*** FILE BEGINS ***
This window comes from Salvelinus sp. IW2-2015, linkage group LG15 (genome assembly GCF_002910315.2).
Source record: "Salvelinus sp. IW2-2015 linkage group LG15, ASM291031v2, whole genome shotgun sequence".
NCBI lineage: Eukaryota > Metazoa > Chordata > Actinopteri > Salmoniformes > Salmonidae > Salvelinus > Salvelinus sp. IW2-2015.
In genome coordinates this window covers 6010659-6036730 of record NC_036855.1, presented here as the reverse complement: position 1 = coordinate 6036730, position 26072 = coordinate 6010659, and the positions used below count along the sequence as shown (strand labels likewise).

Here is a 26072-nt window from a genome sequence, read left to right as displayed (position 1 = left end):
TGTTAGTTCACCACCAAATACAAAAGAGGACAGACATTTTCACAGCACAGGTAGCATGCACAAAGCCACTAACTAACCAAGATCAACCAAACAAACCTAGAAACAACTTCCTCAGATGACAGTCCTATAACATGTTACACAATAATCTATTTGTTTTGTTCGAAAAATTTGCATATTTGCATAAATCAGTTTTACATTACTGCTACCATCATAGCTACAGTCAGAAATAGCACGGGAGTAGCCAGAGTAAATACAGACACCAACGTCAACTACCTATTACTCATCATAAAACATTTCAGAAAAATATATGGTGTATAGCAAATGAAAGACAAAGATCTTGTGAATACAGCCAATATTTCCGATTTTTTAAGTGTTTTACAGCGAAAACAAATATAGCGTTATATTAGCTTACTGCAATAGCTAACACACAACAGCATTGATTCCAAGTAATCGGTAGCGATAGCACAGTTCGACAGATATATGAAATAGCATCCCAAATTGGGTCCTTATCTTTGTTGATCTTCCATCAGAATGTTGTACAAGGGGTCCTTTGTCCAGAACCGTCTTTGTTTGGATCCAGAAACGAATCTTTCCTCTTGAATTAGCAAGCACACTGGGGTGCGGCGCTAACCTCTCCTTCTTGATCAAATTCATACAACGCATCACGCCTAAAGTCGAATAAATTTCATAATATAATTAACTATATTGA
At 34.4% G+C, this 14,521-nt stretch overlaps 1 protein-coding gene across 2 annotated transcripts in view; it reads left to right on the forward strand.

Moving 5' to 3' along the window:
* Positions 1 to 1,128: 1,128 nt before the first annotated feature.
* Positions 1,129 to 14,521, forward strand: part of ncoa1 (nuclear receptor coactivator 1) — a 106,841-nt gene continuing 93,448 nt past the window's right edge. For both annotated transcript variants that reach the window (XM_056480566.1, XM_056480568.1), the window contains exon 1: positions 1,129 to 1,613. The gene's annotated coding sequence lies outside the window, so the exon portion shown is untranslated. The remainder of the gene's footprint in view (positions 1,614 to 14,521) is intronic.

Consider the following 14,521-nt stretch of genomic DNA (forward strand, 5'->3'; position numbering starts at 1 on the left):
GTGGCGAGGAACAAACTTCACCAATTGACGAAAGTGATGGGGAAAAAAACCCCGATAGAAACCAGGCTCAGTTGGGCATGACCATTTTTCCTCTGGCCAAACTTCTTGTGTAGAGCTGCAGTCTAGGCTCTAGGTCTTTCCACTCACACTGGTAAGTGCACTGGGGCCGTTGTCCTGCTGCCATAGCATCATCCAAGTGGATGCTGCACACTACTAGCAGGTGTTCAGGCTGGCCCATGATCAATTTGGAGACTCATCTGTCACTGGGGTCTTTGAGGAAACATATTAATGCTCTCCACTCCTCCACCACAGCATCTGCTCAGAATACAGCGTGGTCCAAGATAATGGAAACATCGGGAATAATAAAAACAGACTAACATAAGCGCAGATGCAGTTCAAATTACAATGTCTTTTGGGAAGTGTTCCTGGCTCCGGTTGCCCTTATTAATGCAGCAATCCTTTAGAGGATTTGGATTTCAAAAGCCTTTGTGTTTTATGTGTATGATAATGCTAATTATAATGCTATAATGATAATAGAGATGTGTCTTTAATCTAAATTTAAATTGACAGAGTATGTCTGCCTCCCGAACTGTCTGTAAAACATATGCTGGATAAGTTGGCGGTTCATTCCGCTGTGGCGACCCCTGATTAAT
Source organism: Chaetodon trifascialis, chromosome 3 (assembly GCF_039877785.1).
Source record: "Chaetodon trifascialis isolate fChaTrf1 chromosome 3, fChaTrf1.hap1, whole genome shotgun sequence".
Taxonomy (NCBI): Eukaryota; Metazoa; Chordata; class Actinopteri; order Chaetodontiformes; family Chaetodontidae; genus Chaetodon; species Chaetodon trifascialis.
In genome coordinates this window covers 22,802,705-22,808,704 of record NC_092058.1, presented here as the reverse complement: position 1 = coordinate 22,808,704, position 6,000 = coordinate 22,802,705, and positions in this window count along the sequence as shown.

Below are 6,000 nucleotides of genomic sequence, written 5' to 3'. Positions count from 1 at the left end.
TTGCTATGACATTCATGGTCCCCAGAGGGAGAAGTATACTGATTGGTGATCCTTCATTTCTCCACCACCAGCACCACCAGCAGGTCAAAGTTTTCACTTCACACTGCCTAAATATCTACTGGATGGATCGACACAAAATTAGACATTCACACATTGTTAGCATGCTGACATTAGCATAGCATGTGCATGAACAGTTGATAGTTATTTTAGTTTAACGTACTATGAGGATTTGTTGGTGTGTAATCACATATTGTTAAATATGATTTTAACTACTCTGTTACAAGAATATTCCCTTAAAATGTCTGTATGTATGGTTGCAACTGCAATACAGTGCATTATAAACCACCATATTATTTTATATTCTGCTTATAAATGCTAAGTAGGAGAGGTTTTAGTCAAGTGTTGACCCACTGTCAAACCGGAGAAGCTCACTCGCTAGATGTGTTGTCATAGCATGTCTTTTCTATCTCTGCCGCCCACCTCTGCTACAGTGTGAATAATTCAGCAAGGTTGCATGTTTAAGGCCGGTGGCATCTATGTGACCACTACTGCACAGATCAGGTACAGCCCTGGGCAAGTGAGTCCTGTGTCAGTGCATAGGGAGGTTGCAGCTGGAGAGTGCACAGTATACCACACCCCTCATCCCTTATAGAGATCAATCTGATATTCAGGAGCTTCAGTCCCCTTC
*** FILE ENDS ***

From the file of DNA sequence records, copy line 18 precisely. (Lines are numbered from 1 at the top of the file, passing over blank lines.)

TTGCTATGACATTCATGGTCCCCAGAGGGAGAAGTATACTGATTGGTGATCCTTCATTTCTCCACCACCAGCACCACCAGCAGGTCAAAGTTTTCACTTCACACTGCCTAAATATCTACTGGATGGATCGACACAAAATTAGACATTCACACATTGTTAGCATGCTGACATTAGCATAGCATGTGCATGAACAGTTGATAGTTATTTTAGTTTAACGTACTATGAGGATTTGTTGGTGTGTAATCACATATTGTTAAATATGATTTTAACTACTCTGTTACAAGAATATTCCCTTAAAATGTCTGTATGTATGGTTGCAACTGCAATACAGTGCATTATAAACCACCATATTATTTTATATTCTGCTTATAAATGCTAAGTAGGAGAGGTTTTAGTCAAGTGTTGACCCACTGTCAAACCGGAGAAGCTCACTCGCTAGATGTGTTGTCATAGCATGTCTTTTCTATCTCTGCCGCCCACCTCTGCTACAGTGTGAATAATTCAGCAAGGTTGCATGTTTAAGGCCGGTGGCATCTATGTGACCACTACTGCACAGATCAGGTACAGCCCTGGGCAAGTGAGTCCTGTGTCAGTGCATAGGGAGGTTGCAGCTGGAGAGTGCACAGTATACCACACCCCTCATCCCTTATAGAGATCAATCTGATATTCAGGAGCTTCAGTCCCCTTC